The majority of cases and deaths reported in residential care in Australia have occurred in Victoria.

Cases in aged care services – residential care

This table shows the same information as the matching graph: the number of confirmed active COVID-19 cases, deaths and recovered cases, in Australia and each state and territory, for people living in Australian Government–subsidised residential aged care facilities.

Expand description of Cases in aged care services – residential care

The data is shown in 4 columns:

  • jurisdiction – with Australia in total first, then each state and territory: ACT, NSW, NT, QLD, SA, TAS, VIC and WA.
  • active cases
  • recovered cases
  • deaths.

COVID-19 outbreaks in Australian residential aged care facilities

Read the weekly report that provides a snapshot of data on the impact of COVID-19 in residential aged care facilities nationally.

The report includes data on the number of services impacted and number of staff and resident cases, as well as workforce, vaccine rollout, testing and PPE provided to affected services to support them.

COVID-19 cases in aged care services – in-home care

This graph shows the number of confirmed active COVID-19 cases, deaths and recovered cases, in Australia and each state and territory, for people receiving Australian Government–subsidised care in their own home.

Expand description of COVID-19 cases in aged care services – in-home care

The number of confirmed cases, deaths and cases recovered since late January 2020 in those who receive Australian Government–subsidised in-home care in Australia and in each state and territory.

In-home care means people who receive Australian Government subsidised care in their own home.

Each bar represents the number of active cases, recovered cases and deaths.

The bottom axis shows the number of COVID-19 cases.

The vertical axis shows the Australian total and each state and territory: ACT, NSW, NT, QLD, SA, TAS, VIC and WA.

The majority of cases reported in In-home care in Australia are in Victoria.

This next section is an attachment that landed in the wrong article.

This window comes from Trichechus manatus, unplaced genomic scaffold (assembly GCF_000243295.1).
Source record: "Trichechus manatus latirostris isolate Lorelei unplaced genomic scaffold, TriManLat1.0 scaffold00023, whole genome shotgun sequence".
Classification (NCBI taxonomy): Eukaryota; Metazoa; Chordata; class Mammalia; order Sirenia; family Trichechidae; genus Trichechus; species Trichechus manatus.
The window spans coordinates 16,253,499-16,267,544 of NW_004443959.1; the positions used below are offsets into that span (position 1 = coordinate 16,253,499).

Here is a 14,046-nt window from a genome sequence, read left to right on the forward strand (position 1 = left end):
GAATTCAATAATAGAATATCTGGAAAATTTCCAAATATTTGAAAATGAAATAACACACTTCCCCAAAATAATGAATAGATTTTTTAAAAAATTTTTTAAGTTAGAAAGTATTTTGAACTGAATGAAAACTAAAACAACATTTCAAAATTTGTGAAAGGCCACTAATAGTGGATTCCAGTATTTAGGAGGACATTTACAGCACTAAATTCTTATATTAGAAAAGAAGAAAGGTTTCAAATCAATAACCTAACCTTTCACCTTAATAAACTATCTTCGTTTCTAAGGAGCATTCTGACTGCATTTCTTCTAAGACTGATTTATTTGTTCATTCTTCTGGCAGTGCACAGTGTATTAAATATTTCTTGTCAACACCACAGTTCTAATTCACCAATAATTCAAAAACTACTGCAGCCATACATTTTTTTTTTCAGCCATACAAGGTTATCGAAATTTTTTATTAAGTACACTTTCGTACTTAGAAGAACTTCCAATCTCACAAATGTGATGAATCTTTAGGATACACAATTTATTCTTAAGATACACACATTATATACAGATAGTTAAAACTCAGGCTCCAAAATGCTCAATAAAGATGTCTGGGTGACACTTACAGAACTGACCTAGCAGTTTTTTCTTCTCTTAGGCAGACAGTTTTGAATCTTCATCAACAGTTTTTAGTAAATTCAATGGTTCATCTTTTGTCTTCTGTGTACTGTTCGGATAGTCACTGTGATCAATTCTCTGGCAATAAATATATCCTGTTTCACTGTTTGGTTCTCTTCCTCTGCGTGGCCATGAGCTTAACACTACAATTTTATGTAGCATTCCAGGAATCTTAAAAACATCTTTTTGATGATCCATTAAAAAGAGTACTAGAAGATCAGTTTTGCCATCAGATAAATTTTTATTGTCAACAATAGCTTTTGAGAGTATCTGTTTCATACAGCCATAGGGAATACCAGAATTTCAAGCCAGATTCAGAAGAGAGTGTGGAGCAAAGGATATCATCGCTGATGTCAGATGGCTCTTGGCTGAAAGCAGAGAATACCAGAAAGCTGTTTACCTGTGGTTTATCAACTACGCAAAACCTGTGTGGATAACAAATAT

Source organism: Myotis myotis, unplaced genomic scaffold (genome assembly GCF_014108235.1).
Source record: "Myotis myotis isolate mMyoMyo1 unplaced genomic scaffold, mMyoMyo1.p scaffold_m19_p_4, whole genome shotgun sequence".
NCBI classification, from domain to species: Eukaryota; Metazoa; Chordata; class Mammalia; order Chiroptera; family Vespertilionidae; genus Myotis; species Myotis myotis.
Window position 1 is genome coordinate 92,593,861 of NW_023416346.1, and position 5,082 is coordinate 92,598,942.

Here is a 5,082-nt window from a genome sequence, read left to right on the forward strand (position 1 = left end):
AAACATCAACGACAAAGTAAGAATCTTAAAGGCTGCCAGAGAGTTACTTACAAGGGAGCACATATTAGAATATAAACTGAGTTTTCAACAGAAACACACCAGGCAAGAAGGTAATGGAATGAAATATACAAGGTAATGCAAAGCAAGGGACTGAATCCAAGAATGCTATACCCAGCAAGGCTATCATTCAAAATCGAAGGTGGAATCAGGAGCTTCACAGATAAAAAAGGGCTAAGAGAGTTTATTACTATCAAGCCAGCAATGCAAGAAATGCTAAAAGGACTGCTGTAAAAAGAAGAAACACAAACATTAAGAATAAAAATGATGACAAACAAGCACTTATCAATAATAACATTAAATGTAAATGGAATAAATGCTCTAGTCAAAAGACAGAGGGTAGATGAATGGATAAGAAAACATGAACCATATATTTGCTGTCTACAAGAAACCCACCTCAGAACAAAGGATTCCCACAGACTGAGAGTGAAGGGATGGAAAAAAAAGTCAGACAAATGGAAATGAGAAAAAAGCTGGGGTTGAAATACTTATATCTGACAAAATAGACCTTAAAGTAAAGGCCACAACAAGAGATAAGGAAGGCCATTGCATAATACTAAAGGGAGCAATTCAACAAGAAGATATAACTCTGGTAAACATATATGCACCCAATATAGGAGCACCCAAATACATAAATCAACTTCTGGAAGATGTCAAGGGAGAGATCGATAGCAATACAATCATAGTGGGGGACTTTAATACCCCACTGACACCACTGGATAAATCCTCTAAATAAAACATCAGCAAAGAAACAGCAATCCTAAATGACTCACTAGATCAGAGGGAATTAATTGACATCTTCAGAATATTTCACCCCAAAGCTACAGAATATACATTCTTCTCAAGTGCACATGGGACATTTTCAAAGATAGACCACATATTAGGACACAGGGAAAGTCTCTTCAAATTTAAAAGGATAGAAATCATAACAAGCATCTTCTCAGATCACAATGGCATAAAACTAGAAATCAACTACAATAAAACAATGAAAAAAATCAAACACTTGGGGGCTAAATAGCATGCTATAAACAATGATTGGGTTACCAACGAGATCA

Cases in aged care services – in-home care

This table shows the same information as the matching graph: the number of confirmed active COVID-19 cases, deaths and recovered cases, in Australia and each state and territory, for people receiving Australian Government–subsidised care in their own home.

Expand description of Cases in aged care services – in-home care

The data is shown in 4 columns:

  • jurisdiction – with Australia in total first, then each state and territory: ACT, NSW, NT, QLD, SA, TAS, VIC and WA.
  • active cases
  • recovered cases
  • deaths.

How Australia compares with the world

Learn more about the international situation from the World Health Organization (WHO). Read their weekly situation reports and check the WHO COVID-19 dashboard.

OECD Countries – COVID-19 Mortality in 2021

COVID-19 mortality data was extracted from Our World in Data on 15/09/2021, with data extracted for the period 01/01/2021 to 14/09/2021. Data is derived from open source reporting and is subject to revision. COVID-19 reporting is dependent on individual countries’ health reporting systems and may not be directly comparable. 

OECD country

Cumulative deaths 
(01/01/2021-15/09/2021)

Cumulative deaths per 100,000 population
(01/01/2021-15/09/2021)

Hungary

20,431

213.42

Slovakia

10,310

190.85

Czechia

18,703

175.62

Colombia

82,192

160.88

Poland

46,469

124.01

Mexico

141,462

109.14

Lithuania

2,874

108.37

Portugal

10,894

107.79

Chile

20,593

107.46

Latvia

1,969

105.95

United States

307,970

93.15

Italy

55,334

92.43

Greece

9,342

90.49

United Kingdom

60,350

89.38

Slovenia

1,742

85.29

Estonia

1,079

81.80

France

51,354

76.20

Spain

34,556

73.92

Germany

58,549

70.21

Costa Rica

3,569

69.45

Sweden

5,976

58.82

Ireland

2,907

58.56

Luxembourg

339

53.40

Belgium

5,892

51.11

Austria

4,579

51.07

Israel

4,050

46.43

Turkey

39,024

46.14

Netherlands

6,833

40.37

Switzerland

3,019

35.50

Canada

11,483

30.28

Denmark

1,294

22.67

Japan

13,324

10.77

Finland

486

8.76

Norway

391

7.15

South Korea

1,425

2.83

Iceland

4

1.16

Australia

193

0.75

New Zealand

2

0.04

Last updated: 
3 December 2021